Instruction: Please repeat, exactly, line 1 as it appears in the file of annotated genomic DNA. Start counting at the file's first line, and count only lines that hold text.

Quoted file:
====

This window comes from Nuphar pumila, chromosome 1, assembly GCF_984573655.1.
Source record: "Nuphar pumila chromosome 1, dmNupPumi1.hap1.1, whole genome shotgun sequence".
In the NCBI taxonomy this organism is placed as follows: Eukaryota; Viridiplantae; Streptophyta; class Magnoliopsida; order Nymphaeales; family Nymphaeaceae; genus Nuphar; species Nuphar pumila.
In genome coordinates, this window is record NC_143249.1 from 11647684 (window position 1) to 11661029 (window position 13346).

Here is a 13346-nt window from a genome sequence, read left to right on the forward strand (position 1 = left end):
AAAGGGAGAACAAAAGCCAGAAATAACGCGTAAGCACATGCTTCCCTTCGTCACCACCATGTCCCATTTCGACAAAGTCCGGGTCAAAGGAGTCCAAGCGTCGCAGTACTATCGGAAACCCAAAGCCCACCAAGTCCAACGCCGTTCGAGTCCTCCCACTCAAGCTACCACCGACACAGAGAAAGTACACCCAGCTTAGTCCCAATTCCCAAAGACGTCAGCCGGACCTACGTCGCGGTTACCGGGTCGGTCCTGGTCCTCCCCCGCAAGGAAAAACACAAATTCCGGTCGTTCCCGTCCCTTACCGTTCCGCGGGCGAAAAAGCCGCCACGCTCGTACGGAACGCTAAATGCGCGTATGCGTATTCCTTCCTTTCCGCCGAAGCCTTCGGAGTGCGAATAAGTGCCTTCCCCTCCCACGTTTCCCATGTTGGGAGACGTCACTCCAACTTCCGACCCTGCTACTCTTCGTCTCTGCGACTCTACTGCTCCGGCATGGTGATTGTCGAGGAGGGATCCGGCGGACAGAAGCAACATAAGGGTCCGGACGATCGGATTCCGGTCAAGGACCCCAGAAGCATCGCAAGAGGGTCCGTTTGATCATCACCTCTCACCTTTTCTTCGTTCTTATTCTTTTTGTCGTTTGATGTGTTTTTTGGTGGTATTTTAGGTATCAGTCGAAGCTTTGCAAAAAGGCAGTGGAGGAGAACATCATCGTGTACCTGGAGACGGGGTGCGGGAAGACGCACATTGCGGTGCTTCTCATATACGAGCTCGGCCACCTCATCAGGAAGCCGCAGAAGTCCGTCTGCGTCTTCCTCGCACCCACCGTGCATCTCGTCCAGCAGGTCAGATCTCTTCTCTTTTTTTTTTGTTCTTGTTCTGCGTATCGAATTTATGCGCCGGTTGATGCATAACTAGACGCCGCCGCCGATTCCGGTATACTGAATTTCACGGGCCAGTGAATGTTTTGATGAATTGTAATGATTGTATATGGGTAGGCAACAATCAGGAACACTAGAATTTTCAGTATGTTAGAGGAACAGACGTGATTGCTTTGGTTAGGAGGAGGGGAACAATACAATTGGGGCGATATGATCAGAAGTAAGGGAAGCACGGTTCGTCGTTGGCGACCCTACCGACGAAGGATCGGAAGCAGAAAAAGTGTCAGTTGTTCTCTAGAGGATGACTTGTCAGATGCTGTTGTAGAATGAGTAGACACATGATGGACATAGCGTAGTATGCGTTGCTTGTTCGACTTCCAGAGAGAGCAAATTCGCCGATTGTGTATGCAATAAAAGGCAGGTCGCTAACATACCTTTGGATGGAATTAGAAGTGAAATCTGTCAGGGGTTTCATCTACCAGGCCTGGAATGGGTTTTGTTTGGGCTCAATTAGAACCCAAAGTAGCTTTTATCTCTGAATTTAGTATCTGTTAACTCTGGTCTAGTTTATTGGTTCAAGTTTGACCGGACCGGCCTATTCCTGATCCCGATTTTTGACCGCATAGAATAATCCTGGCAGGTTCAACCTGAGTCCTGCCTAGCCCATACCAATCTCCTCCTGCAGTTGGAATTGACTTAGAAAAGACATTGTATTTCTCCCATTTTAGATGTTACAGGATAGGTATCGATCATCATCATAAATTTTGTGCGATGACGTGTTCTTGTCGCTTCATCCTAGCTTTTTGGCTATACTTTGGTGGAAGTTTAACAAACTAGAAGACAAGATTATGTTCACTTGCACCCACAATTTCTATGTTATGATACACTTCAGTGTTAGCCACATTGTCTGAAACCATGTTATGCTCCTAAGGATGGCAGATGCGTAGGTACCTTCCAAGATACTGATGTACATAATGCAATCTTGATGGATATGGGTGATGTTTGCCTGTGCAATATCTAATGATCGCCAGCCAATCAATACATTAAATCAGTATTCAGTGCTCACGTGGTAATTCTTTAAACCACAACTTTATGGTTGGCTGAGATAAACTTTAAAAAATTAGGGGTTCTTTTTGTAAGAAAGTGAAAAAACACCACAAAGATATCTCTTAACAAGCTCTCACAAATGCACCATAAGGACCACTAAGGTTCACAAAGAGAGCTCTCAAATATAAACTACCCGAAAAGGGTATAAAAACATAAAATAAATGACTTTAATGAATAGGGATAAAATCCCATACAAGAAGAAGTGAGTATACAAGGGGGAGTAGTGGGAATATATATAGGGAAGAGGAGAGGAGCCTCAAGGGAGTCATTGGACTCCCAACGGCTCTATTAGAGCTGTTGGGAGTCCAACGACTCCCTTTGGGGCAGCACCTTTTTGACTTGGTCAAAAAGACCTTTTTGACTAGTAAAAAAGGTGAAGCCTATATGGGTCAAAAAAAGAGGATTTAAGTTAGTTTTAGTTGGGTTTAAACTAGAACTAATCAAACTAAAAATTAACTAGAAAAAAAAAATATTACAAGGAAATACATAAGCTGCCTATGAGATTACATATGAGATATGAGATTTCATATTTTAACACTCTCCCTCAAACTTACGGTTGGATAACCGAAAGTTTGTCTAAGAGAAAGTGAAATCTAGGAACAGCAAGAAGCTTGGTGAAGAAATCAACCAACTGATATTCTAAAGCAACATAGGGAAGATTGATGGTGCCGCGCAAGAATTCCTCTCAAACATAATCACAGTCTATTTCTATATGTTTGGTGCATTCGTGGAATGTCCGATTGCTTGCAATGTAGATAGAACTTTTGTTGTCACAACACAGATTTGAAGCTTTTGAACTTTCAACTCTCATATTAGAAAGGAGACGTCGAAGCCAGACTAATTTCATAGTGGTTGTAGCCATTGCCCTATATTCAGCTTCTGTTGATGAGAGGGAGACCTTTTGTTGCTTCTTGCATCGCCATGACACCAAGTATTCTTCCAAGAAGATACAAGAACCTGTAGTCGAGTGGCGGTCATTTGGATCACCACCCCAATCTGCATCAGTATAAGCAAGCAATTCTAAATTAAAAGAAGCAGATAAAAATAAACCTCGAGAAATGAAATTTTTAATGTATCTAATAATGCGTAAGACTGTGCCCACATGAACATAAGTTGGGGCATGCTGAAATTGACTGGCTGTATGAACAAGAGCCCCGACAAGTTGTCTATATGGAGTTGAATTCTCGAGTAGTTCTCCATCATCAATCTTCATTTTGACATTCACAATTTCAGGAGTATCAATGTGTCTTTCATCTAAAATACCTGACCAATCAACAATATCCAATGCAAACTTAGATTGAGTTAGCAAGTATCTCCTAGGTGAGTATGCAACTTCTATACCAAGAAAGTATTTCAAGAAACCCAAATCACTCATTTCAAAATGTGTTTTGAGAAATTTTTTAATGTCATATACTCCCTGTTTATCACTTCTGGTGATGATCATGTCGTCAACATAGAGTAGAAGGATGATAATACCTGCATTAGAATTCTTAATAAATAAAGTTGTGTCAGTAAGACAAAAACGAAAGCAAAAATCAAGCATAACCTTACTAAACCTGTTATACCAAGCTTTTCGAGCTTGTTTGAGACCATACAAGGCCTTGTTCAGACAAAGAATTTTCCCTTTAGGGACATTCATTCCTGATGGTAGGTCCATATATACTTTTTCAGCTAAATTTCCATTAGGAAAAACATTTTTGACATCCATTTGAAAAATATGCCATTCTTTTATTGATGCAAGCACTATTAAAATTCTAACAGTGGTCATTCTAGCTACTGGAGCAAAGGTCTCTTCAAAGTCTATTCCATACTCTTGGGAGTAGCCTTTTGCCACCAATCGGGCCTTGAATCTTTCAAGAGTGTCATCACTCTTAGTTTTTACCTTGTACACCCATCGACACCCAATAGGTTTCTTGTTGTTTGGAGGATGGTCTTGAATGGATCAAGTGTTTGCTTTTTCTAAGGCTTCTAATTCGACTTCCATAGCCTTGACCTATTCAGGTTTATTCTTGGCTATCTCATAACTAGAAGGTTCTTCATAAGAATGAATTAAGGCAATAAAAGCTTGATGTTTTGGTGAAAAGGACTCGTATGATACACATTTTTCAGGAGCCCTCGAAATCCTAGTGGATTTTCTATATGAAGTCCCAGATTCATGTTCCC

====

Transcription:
This window comes from Nuphar pumila, chromosome 1, assembly GCF_984573655.1.